The Trouble With Searle's Biological Naturalism
John Searle's The Rediscovery of the Min is a sustained attempt to locate the mind and the mental firmly in the realm of the physical. “Consciousness”,claims Searle, “is just an ordinary biological feature of the world ... ” More specifically,“[t]he mental state of consciousness is just an ordinary biological, that is, physical featureof the brain”. Searle is adamant: “Consciousness, to repeat, is a natural biological phenomenon“.
The purpose of this paper is to establish the claim that Searle's version of biologicalnaturalism, articulated in Rediscovery and defended elsewhere, is an incoherent theory of themind. I attempt to make good on this claim by showing (i) that Searle's biologicalnaturalism is committed to four claims which are individually plausible but not possiblefor Searle to hold simultaneously, (ii) that Searle's biological naturalism is, despiteSearle's protests to the contrary, a form of dualism, and therefore (iii) that Searle'sbiological naturalism is enmeshed in the same philosophical tradition from whichSearle claims to be departing, and finally (iv) that Searle's commitment to the jointnotions of nonreductivism and causal closure of the physical domain creates a problemhis theory of the mind lacks the resources to solve plausibly.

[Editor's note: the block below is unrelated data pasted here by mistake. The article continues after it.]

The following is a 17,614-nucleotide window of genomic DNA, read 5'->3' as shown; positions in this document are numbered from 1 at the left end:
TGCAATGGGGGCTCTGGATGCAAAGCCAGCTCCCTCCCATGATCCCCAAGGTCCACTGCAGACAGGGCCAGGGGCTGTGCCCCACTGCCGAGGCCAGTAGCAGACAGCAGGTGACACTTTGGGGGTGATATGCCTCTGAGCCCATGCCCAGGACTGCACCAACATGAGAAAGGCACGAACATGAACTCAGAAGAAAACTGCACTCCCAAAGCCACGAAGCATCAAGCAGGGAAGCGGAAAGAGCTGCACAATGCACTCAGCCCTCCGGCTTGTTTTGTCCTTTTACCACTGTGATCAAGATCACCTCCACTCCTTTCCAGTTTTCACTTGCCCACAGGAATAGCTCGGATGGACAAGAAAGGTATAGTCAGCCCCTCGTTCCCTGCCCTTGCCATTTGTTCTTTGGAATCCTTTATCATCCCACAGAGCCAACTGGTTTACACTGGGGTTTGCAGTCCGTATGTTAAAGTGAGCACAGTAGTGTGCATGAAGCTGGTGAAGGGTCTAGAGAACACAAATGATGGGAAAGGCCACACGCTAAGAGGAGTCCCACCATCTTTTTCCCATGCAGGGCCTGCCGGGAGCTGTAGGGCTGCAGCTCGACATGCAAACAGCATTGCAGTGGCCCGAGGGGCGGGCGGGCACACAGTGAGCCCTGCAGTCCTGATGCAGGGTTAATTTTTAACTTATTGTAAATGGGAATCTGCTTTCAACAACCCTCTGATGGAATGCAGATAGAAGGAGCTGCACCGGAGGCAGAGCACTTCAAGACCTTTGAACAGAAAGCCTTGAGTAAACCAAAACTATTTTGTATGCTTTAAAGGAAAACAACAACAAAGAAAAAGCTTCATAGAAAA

KeywordsMental State Biological Feature Physical Domain Biological Phenomenon Philosophical Tradition
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